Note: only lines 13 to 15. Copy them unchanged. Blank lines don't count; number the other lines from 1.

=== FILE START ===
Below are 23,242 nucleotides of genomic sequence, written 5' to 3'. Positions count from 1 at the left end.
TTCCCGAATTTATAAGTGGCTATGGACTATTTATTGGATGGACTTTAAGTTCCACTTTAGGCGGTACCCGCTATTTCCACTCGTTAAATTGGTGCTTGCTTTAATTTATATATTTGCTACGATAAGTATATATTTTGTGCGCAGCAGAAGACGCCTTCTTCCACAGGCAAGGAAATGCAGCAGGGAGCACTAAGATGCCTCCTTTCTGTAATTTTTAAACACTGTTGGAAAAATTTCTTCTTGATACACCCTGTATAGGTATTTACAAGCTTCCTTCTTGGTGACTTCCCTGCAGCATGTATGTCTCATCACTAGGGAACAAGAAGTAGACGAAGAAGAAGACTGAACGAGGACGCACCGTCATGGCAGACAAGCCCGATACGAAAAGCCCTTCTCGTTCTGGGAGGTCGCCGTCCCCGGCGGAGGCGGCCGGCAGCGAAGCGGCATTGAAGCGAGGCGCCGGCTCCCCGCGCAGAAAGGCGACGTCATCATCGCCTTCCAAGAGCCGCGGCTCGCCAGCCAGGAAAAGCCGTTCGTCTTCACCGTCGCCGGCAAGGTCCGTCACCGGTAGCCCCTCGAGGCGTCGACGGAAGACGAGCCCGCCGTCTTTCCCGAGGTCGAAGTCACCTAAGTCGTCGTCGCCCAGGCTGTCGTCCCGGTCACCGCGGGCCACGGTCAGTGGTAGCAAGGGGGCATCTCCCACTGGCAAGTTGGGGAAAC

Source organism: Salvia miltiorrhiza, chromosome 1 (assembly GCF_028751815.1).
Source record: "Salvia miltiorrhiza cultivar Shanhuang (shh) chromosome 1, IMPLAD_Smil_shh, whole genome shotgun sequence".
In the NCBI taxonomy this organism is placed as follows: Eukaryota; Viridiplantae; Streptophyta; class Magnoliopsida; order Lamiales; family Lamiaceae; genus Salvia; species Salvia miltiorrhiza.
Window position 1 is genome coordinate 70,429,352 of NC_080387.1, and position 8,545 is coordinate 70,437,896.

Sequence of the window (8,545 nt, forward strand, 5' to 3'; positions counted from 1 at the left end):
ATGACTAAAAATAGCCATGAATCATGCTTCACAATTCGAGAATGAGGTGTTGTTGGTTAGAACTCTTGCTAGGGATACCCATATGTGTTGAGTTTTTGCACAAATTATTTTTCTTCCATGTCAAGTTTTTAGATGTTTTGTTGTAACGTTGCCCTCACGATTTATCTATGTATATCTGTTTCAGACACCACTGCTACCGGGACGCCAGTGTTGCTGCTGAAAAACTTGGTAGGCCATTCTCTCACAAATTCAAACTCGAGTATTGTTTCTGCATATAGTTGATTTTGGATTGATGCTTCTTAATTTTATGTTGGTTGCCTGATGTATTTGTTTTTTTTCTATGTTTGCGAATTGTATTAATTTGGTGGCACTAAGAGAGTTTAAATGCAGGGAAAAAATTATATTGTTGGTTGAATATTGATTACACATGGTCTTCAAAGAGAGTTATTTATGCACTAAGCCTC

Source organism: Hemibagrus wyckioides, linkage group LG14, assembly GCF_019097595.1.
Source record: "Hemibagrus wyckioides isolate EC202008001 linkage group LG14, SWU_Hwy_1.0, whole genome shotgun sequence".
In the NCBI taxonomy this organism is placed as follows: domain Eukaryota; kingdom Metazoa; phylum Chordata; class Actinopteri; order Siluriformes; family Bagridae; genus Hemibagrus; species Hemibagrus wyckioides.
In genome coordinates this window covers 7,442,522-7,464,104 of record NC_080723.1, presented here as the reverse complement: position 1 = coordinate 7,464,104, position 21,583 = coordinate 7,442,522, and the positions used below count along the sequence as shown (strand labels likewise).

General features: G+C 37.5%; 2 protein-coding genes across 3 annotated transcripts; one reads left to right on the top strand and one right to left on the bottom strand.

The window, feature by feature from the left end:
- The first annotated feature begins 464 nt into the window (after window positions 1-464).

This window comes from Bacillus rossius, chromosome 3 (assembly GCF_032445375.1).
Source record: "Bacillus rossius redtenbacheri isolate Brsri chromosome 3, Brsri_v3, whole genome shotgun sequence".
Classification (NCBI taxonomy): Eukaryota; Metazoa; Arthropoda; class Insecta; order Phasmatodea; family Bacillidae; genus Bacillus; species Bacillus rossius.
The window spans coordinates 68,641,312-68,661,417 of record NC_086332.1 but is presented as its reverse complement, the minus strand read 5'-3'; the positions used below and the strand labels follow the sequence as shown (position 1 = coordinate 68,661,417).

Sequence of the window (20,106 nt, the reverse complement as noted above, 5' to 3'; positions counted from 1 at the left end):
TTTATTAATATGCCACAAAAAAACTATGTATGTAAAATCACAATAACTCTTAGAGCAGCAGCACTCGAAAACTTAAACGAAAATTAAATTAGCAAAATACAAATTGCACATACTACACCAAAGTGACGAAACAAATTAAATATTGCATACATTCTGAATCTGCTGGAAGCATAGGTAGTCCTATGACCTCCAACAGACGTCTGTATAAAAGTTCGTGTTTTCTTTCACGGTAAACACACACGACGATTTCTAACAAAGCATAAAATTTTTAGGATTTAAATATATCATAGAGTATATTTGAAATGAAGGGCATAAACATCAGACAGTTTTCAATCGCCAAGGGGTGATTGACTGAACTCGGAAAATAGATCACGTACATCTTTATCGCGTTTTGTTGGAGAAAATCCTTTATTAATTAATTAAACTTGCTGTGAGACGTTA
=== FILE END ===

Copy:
General features: G+C 37.5%; 2 protein-coding genes across 3 annotated transcripts; one reads left to right on the top strand and one right to left on the bottom strand.

The window, feature by feature from the left end:
- The first annotated feature begins 464 nt into the window (after window positions 1-464).